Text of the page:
I caught up with Blackbird Kitchen & Bar co-owner John Thacker on Thursday following the news that the restaurant closed suddenly and permanently on Monday — and that startled employees learned the news via email.
Following that uproar, Thacker met with many of the employees over drinks at Headhunters in midtown. He was peppered with questions about why he sent that email, why the employees were not told the restaurant was struggling, etc. There was some anger and some venting, too.
When a restaurant closes suddenly, one of the most pressing questions, however, is about money. Who is going to get paid? And when? I’m referring to employees and vendors who supply the food, beverages and a host of other products.
“I’m signing checks as we speak,” Thacker told me. “Everybody’s going to get their money quicker than they would if we were still open.”
Thacker also said vendors have also been notified that they will be paid in full.
“It’s a little bit hurtful for anyone to suggest that Blackbird isn’t going to pay for what I got from them,” he added.
The closing of Blackbird, an exciting, artistic and sometimes uneven restaurant on 9th Street, happened suddenly last Monday when the owners sent a mass email to employees announcing the news and thanking them for their service. Several employees said they were hurt by the email, noting that the owners had made them feel like a family, or as co-owner/chef Carina Lampkin liked to say, a flock.
Blackbird’s demise leaves a void just as downtown was building momentum on the heels of news that former Ella chef Michael Thiemann would open two restaurants nearby on K Street, including one that would be vegetarian. Like Blackbird, these kinds of singular ventures bring new energy to the area and, more importantly, give the city an identity that’s different than other cities. Farm-to-Fork is one thing, but restaurants that have their own style and sense of purpose make that marketing campaign something special for Sacramento.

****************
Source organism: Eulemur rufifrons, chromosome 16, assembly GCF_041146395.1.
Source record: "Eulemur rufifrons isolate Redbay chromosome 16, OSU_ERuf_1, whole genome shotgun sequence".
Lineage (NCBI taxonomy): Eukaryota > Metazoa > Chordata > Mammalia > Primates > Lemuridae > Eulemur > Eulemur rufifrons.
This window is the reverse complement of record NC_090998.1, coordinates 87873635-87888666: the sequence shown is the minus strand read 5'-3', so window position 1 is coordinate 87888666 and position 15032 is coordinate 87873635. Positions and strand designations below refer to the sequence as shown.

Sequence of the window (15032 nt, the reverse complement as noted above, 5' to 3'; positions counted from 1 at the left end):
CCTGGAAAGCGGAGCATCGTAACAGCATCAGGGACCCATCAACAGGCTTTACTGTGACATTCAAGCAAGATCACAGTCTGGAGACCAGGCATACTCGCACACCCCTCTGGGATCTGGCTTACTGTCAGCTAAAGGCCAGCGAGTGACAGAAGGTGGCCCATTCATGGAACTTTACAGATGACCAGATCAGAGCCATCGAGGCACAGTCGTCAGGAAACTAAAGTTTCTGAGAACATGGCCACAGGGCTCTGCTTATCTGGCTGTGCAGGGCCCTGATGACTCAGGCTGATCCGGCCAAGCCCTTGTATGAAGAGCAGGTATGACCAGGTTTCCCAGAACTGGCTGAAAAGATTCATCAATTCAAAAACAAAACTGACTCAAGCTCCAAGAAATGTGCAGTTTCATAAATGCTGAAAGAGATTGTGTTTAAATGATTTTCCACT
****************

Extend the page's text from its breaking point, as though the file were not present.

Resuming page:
Meanwhile, I’m told that several restaurants have reached out to Blackbird’s suddenly unemployed workers, referring them to job openings and offering interviews. The Eatery in West Sacramento, for instance, contacted me to say it is looking to hire servers and kitchen staff and wanted me to pass the word on to Blackbird folks before they put an ad on Craigslist.
Further, the fallout from the Blackbird ordeal has occasionally been unsavory, with some folks gloating about it on Facebook and in anonymous online posts. Say what you will about Blackbird, but it was doing something that stood apart from the crowd. Being willing to be different is its own challenge.
A few days ago, I came across a Facebook post by Chloe Henry, who distinguished herself as a server at Blackbird. In my review of the restaurant, I singled her out for her knowledge, attention to detail and the obvious passion for what she does. And now, reading what she wrote about the end of Blackbird makes me realize I may have understated my praise. I asked her permission to run her words in this space because it offers a glimpse of the commitment that many in the restaurant industry have and the loss they feel when their work suddenly ends.